Two examples from Scotland.
There appear to be no true Scottish Ogam inscriptions. All Ogams found in Scotland were made by Irish evangelists who used pre-Christian standing stones to tell people to come to Christ and other important statements. Here is one, located in the Shetlands and called: Cunningsburgh 3a:

ETTEKA, which has only one vowel missing: et.-.te-eka;
et.   eti   etikoa   ethical
.te   ite   itegun   work performed, hard work
eka   eka   ekandu   make it a habit
"Make ethical behaviour and hard work a habit".

A second one, more difficult; is called Buckquoy, located on Mainland, Orkney:

ETMIKMSSALLK which has six vowels missing:

et.   eti   etika   ethics
.mi   imi   imitagarri   exemplary
ik.   ika   ikasbide   teachings
.m.   amo   amodio   love
.s.   oso   oso   sincere
.sa   osa   osatu   to heal
al.   ala   alaitu   to fill with happiness
.l.   ale   alen   total
.k.   eku   ekurutasun   peace of mind
"Exemplary teachings of ethics and sincere love will heal you and fill you with total happiness and peace of mind."

Two examples from Ireland.
A large variety of topics are discussed in Irish inscriptions, from jokes to disaster stories and funerals. The first one is one of the longest known and tells the tragic story of a woman falling down a cliff into the ocean. It is inscribed on a silver bracelet which may be seen in the treasury of the National Museum in Dublin.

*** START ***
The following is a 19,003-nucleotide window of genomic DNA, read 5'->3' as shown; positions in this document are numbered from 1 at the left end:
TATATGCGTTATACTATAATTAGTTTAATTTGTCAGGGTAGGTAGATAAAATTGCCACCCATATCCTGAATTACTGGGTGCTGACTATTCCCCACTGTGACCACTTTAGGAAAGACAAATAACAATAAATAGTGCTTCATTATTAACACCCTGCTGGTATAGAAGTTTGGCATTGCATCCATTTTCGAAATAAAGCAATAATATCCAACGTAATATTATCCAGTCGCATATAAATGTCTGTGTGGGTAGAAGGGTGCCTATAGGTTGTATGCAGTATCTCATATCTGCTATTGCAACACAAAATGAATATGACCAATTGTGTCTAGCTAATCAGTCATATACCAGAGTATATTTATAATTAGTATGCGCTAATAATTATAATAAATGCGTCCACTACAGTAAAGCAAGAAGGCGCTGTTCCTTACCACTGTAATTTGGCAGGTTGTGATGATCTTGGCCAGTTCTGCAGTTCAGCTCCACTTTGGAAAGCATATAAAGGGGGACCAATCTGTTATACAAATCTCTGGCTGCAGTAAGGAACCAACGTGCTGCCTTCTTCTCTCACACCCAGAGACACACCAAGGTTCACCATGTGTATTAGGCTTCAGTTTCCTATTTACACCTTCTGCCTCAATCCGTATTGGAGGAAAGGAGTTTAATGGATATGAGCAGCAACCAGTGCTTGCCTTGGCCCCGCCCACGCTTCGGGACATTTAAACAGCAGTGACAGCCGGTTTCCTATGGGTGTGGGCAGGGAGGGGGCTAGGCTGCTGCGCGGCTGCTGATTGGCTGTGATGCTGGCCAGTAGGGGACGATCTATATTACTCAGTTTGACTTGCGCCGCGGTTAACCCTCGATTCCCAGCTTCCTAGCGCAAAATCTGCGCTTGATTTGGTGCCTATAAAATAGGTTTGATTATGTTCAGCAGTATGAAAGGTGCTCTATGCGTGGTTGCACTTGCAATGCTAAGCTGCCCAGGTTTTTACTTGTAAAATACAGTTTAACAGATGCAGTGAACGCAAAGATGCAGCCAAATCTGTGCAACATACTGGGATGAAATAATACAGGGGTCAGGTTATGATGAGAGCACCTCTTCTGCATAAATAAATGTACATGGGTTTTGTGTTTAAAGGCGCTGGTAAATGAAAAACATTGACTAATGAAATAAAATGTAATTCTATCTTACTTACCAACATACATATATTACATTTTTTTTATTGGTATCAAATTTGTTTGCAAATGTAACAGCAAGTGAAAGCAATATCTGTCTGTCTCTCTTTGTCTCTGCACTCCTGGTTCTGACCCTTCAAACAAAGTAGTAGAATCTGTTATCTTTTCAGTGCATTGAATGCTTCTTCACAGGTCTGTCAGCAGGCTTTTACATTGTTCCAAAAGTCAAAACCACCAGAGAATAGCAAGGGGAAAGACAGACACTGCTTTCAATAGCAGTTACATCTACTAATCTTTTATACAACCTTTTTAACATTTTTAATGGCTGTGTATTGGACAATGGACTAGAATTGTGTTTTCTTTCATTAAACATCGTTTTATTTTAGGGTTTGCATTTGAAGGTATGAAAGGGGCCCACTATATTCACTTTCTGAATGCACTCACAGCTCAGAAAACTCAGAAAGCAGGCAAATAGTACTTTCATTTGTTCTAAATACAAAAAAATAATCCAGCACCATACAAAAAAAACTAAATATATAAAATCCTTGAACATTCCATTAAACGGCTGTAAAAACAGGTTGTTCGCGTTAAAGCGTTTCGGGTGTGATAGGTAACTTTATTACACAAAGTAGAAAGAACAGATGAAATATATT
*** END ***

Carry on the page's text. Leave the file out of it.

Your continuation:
The Ballispellan Broche (#27).

The silver Ballispellan broche is located in the Treasury of the National Museum of Ireland, Dublin. The inscription became a challenge for me because the inscription is so perfectly done and it is one of the longer known.


Or, in Basque letters and in VCV format:


.k.   ika   ikaratu   to be frightened
.na   ana anai    brother
a.e   ahe aihezka   grieving
em.   ema   emazte   wife
.se   ase   aserregorri   fury
ek.   eka ekaizte   storm
.h.   ahi   ahituezin    endless
.ke   ike ikertu   to explore, to search
el.   ele   ele    story
.la   ela   elaberriti    talker, story teller
ak.   aka akabu   dead
.h.   aha   ahaideko   relative
.mi   ami   amilketa    fell down cliff
ino   ino   inolaz    somehow
odo   odo   odolgaizto    violently
or.   ora   oratu   to seize, to grab
.mu   amu   amuzki    bait
u.a   uha   uharka    water body
ad.   ada   ada    roaring
.ma   amai   amaitu    endlessly
a.e   aihe   aihenatu    to disappear
el.   ele   elegile    storyteller
.ma   ama   emakumezko    woman
a.i   ai   aitortu    to witness
ire   ire   irenste    devoured, swallowed
ema   emai    emaitza    ending